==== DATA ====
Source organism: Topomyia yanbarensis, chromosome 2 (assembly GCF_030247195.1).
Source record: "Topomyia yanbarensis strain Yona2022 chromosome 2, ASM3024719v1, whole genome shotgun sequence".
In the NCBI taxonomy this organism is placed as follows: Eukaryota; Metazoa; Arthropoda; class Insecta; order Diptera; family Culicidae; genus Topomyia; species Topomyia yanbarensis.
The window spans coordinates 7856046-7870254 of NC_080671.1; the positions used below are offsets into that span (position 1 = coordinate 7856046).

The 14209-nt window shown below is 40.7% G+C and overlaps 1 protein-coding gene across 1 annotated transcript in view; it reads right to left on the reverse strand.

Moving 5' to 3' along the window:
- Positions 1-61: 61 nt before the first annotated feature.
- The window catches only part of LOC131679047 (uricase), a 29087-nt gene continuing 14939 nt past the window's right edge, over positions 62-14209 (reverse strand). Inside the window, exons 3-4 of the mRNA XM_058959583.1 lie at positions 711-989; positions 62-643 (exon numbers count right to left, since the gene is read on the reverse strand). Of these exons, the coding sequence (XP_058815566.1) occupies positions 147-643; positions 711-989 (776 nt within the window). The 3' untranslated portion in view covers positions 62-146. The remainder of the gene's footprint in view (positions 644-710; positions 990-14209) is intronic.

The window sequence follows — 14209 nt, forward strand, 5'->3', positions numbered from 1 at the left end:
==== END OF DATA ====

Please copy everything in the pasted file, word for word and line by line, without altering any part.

Source organism: Topomyia yanbarensis, chromosome 2 (assembly GCF_030247195.1).
Source record: "Topomyia yanbarensis strain Yona2022 chromosome 2, ASM3024719v1, whole genome shotgun sequence".
In the NCBI taxonomy this organism is placed as follows: Eukaryota; Metazoa; Arthropoda; class Insecta; order Diptera; family Culicidae; genus Topomyia; species Topomyia yanbarensis.
The window spans coordinates 7856046-7870254 of NC_080671.1; the positions used below are offsets into that span (position 1 = coordinate 7856046).

The 14209-nt window shown below is 40.7% G+C and overlaps 1 protein-coding gene across 1 annotated transcript in view; it reads right to left on the reverse strand.

Moving 5' to 3' along the window:
- Positions 1-61: 61 nt before the first annotated feature.
- The window catches only part of LOC131679047 (uricase), a 29087-nt gene continuing 14939 nt past the window's right edge, over positions 62-14209 (reverse strand). Inside the window, exons 3-4 of the mRNA XM_058959583.1 lie at positions 711-989; positions 62-643 (exon numbers count right to left, since the gene is read on the reverse strand). Of these exons, the coding sequence (XP_058815566.1) occupies positions 147-643; positions 711-989 (776 nt within the window). The 3' untranslated portion in view covers positions 62-146. The remainder of the gene's footprint in view (positions 644-710; positions 990-14209) is intronic.

The window sequence follows — 14209 nt, forward strand, 5'->3', positions numbered from 1 at the left end: